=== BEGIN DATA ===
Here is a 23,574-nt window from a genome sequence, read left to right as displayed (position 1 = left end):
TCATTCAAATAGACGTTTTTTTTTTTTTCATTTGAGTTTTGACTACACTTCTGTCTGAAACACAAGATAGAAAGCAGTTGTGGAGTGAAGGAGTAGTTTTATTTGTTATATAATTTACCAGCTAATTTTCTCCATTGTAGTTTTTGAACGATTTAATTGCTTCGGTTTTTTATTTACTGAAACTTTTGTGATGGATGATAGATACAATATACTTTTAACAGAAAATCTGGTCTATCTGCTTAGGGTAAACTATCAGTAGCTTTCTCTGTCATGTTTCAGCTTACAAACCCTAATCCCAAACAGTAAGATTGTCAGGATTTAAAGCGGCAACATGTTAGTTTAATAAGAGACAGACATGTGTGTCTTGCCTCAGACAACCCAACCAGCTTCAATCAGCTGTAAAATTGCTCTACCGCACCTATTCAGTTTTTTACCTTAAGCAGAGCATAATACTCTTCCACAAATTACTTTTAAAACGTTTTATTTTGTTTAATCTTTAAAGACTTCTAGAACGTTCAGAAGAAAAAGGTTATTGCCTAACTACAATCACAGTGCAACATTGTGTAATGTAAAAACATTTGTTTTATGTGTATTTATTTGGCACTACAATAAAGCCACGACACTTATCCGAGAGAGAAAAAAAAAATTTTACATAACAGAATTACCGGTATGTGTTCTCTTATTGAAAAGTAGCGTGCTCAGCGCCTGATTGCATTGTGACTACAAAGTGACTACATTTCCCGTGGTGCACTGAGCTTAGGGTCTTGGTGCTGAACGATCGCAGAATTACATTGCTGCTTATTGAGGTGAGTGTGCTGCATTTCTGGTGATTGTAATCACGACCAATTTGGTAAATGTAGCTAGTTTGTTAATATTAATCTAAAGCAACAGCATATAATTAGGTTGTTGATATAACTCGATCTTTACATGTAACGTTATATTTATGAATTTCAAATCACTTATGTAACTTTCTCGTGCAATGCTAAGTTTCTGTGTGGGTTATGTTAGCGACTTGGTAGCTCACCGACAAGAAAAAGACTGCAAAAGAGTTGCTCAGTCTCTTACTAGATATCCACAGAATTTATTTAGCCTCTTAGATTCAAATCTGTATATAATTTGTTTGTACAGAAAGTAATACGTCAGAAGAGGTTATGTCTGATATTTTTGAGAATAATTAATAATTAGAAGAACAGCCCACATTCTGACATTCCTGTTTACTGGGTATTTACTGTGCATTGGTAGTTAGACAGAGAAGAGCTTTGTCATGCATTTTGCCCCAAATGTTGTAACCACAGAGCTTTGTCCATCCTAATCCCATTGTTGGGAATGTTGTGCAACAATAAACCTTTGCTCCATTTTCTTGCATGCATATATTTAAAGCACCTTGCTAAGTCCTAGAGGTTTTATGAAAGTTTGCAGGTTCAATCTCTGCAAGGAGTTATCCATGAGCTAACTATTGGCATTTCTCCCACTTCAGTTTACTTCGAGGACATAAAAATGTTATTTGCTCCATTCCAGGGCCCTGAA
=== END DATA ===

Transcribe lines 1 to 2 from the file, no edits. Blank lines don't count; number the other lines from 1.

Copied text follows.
Here is a 23,574-nt window from a genome sequence, read left to right as displayed (position 1 = left end):
TCATTCAAATAGACGTTTTTTTTTTTTTCATTTGAGTTTTGACTACACTTCTGTCTGAAACACAAGATAGAAAGCAGTTGTGGAGTGAAGGAGTAGTTTTATTTGTTATATAATTTACCAGCTAATTTTCTCCATTGTAGTTTTTGAACGATTTAATTGCTTCGGTTTTTTATTTACTGAAACTTTTGTGATGGATGATAGATACAATATACTTTTAACAGAAAATCTGGTCTATCTGCTTAGGGTAAACTATCAGTAGCTTTCTCTGTCATGTTTCAGCTTACAAACCCTAATCCCAAACAGTAAGATTGTCAGGATTTAAAGCGGCAACATGTTAGTTTAATAAGAGACAGACATGTGTGTCTTGCCTCAGACAACCCAACCAGCTTCAATCAGCTGTAAAATTGCTCTACCGCACCTATTCAGTTTTTTACCTTAAGCAGAGCATAATACTCTTCCACAAATTACTTTTAAAACGTTTTATTTTGTTTAATCTTTAAAGACTTCTAGAACGTTCAGAAGAAAAAGGTTATTGCCTAACTACAATCACAGTGCAACATTGTGTAATGTAAAAACATTTGTTTTATGTGTATTTATTTGGCACTACAATAAAGCCACGACACTTATCCGAGAGAGAAAAAAAAAATTTTACATAACAGAATTACCGGTATGTGTTCTCTTATTGAAAAGTAGCGTGCTCAGCGCCTGATTGCATTGTGACTACAAAGTGACTACATTTCCCGTGGTGCACTGAGCTTAGGGTCTTGGTGCTGAACGATCGCAGAATTACATTGCTGCTTATTGAGGTGAGTGTGCTGCATTTCTGGTGATTGTAATCACGACCAATTTGGTAAATGTAGCTAGTTTGTTAATATTAATCTAAAGCAACAGCATATAATTAGGTTGTTGATATAACTCGATCTTTACATGTAACGTTATATTTATGAATTTCAAATCACTTATGTAACTTTCTCGTGCAATGCTAAGTTTCTGTGTGGGTTATGTTAGCGACTTGGTAGCTCACCGACAAGAAAAAGACTGCAAAAGAGTTGCTCAGTCTCTTACTAGATATCCACAGAATTTATTTAGCCTCTTAGATTCAAATCTGTATATAATTTGTTTGTACAGAAAGTAATACGTCAGAAGAGGTTATGTCTGATATTTTTGAGAATAATTAATAATTAGAAGAACAGCCCACATTCTGACATTCCTGTTTACTGGGTATTTACTGTGCATTGGTAGTTAGACAGAGAAGAGCTTTGTCATGCATTTTGCCCCAAATGTTGTAACCACAGAGCTTTGTCCATCCTAATCCCATTGTTGGGAATGTTGTGCAACAATAAACCTTTGCTCCATTTTCTTGCATGCATATATTTAAAGCACCTTGCTAAGTCCTAGAGGTTTTATGAAAGTTTGCAGGTTCAATCTCTGCAAGGAGTTATCCATGAGCTAACTATTGGCATTTCTCCCACTTCAGTTTACTTCGAGGACATAAAAATGTTATTTGCTCCATTCCAGGGCCCTGAA